Our group has made new progress in the field of DNA catalysis
Our group has made new progress in the field of DNA catalysis. In the Diels-Alder reaction catalyzed by human telomeric (HT) G-quadruplex DNA (G4-DNA) metalloenzyme, we found that more biologically relevant higher-order HT G4-DNA copper metalloenzymes (two or three G4 units) afford remarkably higher enantioselectivity (> 90% ee) and a five- to sixfold rate increase, compared to a single G4. This work has been recently published in the journal of ChemBioChem 2015, 16, 618-624. Since the study of DNA catalysis was carried out by our group, this is first article published in a journal more emphasis on biology.
G4-DNA is one of DNA secondary structures folded by a guanine-rich DNA sequence. Research have reported that over 720000 DNA sequences may form G4 structures in the human genome. As related to cancer treatment, HT G4-DNA has received more attention among them. These studies are mainly concentrated in investigating the structural polymorphism of HT G4-DNA and in designing anticancer drugs to target specific G4 structures. Since 2009, our group has been committed to understanding the biological function of HT G4-DNA from the view point of DNA catalysis. We have found that: HT G4-DNA with one G4 unit can directly catalyze enantioselective carbon-carbon bond-forming reactions (Diels-Alder reaction: Angew. Chem. Int. Ed. 2012, 51, 9352-9355; Friedel-Crafts reaction: Chem. Commun. 2012, 48, 6232-6234); when combined with copper(II) ions to build HT G4-DNA metalloenzyme, the catalytic activity can be improved significantly. In particular, with tuning the ratio of Na+/K+ to transform the conformation of G4-DNA, the enantioselectivity of reaction can be switchable (Chem. Commun. 2013, 49, 11161-11163).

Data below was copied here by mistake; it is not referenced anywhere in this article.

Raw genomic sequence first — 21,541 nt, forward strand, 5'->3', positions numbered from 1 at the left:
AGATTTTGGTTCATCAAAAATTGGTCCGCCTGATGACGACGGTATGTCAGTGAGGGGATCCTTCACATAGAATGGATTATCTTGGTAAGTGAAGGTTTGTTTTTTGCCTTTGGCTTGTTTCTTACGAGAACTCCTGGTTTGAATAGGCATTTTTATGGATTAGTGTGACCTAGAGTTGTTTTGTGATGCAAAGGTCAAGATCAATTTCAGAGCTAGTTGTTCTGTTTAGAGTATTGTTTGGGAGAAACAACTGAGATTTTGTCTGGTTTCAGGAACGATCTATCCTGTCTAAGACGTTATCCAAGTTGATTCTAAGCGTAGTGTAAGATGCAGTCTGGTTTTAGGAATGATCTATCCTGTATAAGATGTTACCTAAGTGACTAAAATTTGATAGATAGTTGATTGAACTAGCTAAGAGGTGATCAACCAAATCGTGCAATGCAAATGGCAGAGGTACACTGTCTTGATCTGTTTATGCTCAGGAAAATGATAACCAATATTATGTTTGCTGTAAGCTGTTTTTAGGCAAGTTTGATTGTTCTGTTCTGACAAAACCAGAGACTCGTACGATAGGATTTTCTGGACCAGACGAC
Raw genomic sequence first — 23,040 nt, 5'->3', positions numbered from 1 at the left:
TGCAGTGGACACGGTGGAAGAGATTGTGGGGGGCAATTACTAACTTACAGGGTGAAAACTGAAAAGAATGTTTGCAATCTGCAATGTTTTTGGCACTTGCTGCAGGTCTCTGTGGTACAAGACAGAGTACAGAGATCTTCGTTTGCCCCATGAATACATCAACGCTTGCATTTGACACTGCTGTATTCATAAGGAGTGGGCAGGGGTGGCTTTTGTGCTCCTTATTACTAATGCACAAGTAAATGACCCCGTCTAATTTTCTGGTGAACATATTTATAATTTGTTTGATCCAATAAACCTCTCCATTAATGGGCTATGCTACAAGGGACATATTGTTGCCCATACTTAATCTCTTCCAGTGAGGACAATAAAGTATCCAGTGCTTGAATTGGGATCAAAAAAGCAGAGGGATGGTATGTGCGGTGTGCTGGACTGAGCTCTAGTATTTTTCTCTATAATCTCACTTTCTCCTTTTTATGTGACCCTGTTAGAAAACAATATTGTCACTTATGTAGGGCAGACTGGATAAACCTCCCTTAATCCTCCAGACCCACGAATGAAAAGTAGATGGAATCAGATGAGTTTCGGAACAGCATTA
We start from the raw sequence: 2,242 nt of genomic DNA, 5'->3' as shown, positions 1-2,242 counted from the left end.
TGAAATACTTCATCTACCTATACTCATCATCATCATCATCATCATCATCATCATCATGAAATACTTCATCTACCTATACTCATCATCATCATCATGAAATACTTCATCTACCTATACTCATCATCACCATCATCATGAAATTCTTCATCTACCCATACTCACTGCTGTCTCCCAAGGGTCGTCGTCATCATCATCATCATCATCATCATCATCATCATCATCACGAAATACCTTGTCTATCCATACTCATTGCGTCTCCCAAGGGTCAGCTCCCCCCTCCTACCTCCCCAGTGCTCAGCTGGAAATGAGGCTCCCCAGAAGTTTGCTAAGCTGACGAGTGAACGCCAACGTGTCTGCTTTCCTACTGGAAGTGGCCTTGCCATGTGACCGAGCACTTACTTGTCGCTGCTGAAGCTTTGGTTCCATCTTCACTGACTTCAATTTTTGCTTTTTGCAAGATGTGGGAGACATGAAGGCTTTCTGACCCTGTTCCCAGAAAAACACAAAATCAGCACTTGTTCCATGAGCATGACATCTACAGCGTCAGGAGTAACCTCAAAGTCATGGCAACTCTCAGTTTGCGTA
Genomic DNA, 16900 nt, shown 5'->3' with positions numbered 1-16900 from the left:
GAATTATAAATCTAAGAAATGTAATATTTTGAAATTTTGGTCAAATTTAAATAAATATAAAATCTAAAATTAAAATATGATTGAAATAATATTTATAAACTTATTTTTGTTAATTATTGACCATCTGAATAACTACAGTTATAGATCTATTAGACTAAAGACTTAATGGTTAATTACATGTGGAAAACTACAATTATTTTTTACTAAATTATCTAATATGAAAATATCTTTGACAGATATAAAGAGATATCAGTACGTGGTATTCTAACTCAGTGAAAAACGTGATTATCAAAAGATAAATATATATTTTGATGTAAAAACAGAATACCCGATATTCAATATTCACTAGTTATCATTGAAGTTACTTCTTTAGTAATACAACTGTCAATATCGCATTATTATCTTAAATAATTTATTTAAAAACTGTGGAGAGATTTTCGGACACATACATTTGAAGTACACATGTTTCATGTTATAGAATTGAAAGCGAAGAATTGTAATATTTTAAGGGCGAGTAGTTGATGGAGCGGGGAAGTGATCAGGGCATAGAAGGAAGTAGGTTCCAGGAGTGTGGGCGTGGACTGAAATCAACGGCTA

In this study, we further found that under physiological ionic condition (150 mM K+), more biologically relevant higher-order HT G4-DNA copper metalloenzyme (containing 2-3 G4 unit) can exhibit much higher catalytic activity than monomeric G4-DNA copper metalloenzyme. From the point of view of structure, our finding suggests that, like protein enzymes and ribozymes, the higher-order structural organization is crucial for G4-DNA-based catalysis. From the point of view of the biological function, this study further implies that the formation of G4-DNA in human telomere region may trigger some unexpected catalytic processes.
This work is financially supported by National Natural Science Foundation of China. (by Guoqing Jia and Yinghao Li)